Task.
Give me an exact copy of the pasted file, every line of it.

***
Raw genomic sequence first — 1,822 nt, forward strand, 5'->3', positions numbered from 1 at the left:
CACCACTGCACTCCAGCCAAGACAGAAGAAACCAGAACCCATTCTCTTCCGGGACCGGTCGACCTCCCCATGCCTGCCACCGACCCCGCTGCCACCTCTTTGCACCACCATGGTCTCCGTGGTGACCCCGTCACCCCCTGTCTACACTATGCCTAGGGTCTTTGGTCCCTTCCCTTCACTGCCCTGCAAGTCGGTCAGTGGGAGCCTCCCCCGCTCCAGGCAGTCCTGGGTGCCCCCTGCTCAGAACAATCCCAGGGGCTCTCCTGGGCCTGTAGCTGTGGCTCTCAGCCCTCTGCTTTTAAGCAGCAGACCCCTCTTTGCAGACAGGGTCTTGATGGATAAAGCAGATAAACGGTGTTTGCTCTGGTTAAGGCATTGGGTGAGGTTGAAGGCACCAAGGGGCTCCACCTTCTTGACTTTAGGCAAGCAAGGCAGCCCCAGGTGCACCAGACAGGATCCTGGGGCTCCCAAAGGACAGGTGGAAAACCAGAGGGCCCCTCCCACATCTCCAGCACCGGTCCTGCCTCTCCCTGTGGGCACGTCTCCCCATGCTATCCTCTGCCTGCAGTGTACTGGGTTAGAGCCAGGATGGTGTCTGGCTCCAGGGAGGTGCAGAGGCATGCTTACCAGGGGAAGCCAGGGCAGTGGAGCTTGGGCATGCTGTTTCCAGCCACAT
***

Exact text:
Raw genomic sequence first — 1,822 nt, forward strand, 5'->3', positions numbered from 1 at the left:
CACCACTGCACTCCAGCCAAGACAGAAGAAACCAGAACCCATTCTCTTCCGGGACCGGTCGACCTCCCCATGCCTGCCACCGACCCCGCTGCCACCTCTTTGCACCACCATGGTCTCCGTGGTGACCCCGTCACCCCCTGTCTACACTATGCCTAGGGTCTTTGGTCCCTTCCCTTCACTGCCCTGCAAGTCGGTCAGTGGGAGCCTCCCCCGCTCCAGGCAGTCCTGGGTGCCCCCTGCTCAGAACAATCCCAGGGGCTCTCCTGGGCCTGTAGCTGTGGCTCTCAGCCCTCTGCTTTTAAGCAGCAGACCCCTCTTTGCAGACAGGGTCTTGATGGATAAAGCAGATAAACGGTGTTTGCTCTGGTTAAGGCATTGGGTGAGGTTGAAGGCACCAAGGGGCTCCACCTTCTTGACTTTAGGCAAGCAAGGCAGCCCCAGGTGCACCAGACAGGATCCTGGGGCTCCCAAAGGACAGGTGGAAAACCAGAGGGCCCCTCCCACATCTCCAGCACCGGTCCTGCCTCTCCCTGTGGGCACGTCTCCCCATGCTATCCTCTGCCTGCAGTGTACTGGGTTAGAGCCAGGATGGTGTCTGGCTCCAGGGAGGTGCAGAGGCATGCTTACCAGGGGAAGCCAGGGCAGTGGAGCTTGGGCATGCTGTTTCCAGCCACAT